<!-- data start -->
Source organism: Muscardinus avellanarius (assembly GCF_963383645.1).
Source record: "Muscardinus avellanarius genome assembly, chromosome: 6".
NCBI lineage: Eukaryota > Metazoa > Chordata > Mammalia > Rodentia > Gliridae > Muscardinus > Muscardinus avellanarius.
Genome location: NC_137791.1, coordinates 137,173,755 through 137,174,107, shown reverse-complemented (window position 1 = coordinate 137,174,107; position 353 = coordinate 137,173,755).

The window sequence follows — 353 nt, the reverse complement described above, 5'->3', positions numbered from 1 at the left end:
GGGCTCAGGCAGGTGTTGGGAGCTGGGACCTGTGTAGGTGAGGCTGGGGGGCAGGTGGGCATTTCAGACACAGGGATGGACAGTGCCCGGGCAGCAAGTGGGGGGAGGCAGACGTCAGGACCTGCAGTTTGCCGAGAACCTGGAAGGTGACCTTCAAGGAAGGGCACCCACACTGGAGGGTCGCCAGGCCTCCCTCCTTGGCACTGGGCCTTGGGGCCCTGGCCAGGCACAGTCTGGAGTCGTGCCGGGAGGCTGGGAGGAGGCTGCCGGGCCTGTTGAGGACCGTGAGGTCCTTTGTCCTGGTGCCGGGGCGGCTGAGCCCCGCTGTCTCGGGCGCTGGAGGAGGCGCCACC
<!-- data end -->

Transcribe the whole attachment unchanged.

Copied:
Source organism: Muscardinus avellanarius (assembly GCF_963383645.1).
Source record: "Muscardinus avellanarius genome assembly, chromosome: 6".
NCBI lineage: Eukaryota > Metazoa > Chordata > Mammalia > Rodentia > Gliridae > Muscardinus > Muscardinus avellanarius.
Genome location: NC_137791.1, coordinates 137,173,755 through 137,174,107, shown reverse-complemented (window position 1 = coordinate 137,174,107; position 353 = coordinate 137,173,755).

The window sequence follows — 353 nt, the reverse complement described above, 5'->3', positions numbered from 1 at the left end:
GGGCTCAGGCAGGTGTTGGGAGCTGGGACCTGTGTAGGTGAGGCTGGGGGGCAGGTGGGCATTTCAGACACAGGGATGGACAGTGCCCGGGCAGCAAGTGGGGGGAGGCAGACGTCAGGACCTGCAGTTTGCCGAGAACCTGGAAGGTGACCTTCAAGGAAGGGCACCCACACTGGAGGGTCGCCAGGCCTCCCTCCTTGGCACTGGGCCTTGGGGCCCTGGCCAGGCACAGTCTGGAGTCGTGCCGGGAGGCTGGGAGGAGGCTGCCGGGCCTGTTGAGGACCGTGAGGTCCTTTGTCCTGGTGCCGGGGCGGCTGAGCCCCGCTGTCTCGGGCGCTGGAGGAGGCGCCACC